Uploaded by user 19Bozzy92, it shows the beautiful Martini-liveried 917 LH first in the paddocks and then taking on the hillclimb, resplendent in its growling flat-12 glory. Reunited with its period driver, Derek Bell, it’s a sight for sore eyes.
One of three 917 LH (LH meaning 'langheck' - 'long tail' in German) it was built for the 1971 Le Mans 24 Hours, and it received upgrades over the previous year’s runner-up including a revised front section, partially covered rear wheels and an uprated 4.9-litre flat-12, making around 600hp at 8,300 rpm.
It’s this engine that earned the car international acclaim for the incredible speeds it reached at that year’s Le Mans, raced by Bell and co-driver Jo Siffert. During the pre-race tests Bell reached a calculated speed of 396 km/h (246 mph) on the Mulsanne straight, with the LH achieving 386 km/h (240 mph) in the race.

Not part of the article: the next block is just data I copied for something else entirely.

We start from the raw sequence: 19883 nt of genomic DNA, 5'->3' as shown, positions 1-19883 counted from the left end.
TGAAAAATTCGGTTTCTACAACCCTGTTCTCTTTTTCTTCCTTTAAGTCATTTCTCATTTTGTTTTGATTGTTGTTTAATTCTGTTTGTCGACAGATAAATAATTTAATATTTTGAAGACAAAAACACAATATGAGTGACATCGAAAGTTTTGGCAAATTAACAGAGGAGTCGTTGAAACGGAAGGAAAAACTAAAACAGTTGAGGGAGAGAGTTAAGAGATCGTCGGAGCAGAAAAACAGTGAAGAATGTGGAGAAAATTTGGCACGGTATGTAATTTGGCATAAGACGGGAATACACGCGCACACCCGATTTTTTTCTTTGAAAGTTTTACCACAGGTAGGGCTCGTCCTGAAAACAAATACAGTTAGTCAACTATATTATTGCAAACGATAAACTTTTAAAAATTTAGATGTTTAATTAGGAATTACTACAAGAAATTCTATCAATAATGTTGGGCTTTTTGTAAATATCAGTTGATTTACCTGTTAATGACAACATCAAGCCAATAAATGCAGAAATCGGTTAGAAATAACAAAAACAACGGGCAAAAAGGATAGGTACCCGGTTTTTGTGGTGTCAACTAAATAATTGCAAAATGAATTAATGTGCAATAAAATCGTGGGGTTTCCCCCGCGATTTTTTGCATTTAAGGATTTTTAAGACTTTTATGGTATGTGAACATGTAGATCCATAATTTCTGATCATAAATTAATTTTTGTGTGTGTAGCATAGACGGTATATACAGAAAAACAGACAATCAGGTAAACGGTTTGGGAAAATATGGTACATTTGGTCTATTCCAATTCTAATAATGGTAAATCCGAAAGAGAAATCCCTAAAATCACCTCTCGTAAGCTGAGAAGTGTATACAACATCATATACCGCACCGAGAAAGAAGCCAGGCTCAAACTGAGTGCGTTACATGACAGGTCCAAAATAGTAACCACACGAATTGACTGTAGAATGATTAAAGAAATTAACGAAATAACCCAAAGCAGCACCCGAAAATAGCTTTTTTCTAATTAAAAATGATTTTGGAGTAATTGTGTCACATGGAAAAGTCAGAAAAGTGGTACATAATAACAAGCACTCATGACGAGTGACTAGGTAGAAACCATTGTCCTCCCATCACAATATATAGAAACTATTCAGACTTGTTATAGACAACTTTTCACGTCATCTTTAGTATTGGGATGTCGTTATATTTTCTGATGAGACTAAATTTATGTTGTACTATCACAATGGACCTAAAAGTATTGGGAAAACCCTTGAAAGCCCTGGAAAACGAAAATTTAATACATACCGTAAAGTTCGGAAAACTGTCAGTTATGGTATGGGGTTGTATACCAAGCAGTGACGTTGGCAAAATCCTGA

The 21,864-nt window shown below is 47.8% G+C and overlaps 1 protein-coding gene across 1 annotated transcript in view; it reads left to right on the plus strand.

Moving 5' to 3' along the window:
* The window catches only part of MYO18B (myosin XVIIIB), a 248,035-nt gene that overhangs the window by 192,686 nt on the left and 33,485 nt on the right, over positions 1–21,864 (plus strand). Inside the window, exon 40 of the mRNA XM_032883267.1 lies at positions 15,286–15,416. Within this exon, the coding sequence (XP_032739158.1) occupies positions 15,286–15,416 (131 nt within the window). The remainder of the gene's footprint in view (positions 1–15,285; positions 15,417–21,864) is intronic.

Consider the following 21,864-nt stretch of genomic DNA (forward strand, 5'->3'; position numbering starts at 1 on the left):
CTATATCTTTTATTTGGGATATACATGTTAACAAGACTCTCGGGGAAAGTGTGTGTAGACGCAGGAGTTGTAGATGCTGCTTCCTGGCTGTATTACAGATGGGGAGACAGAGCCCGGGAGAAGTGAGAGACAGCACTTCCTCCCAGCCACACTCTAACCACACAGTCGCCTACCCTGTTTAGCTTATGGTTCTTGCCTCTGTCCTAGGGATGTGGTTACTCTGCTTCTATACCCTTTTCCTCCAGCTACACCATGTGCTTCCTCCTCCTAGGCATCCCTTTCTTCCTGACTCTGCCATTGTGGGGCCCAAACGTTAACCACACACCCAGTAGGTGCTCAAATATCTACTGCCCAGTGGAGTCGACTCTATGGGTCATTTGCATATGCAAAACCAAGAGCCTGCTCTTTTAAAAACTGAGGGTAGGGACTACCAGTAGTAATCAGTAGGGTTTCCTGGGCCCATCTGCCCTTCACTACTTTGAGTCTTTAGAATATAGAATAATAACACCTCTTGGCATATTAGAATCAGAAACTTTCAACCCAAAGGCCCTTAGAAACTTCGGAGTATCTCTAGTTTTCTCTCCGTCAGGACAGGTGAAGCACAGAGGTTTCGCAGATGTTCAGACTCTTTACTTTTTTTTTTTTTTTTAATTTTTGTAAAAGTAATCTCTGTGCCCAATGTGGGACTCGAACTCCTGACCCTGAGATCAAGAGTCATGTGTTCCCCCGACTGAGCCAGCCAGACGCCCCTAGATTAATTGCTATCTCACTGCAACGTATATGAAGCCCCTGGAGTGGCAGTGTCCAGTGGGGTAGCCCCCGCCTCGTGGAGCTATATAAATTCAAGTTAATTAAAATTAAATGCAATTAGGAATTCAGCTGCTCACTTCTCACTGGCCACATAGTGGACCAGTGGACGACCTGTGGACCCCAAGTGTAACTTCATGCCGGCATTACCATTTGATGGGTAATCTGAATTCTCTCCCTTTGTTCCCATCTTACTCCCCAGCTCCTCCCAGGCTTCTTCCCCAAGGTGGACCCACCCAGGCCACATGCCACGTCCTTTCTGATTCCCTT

Although now flying Martini colours, chassis 917-45 was originally finished with a Gulf livery, and while it led the 1971 edition of Le Mans for a good hour, by hour 18 it was forced to retire. It was never raced again. The Martini-liveried Porsche 917K of Gijs van Lennep and Red Bull Formula 1 master Dr. Helmut Marko claimed the win.
What a car. And what a noise!
Welcome to Goodwood Elevenses, a mid-morning helping of motoring-related amusement to help break up your day. Watch the last video: Walter Röhrl drifting a Porsche 904 GTS makes us feel warm and fuzzy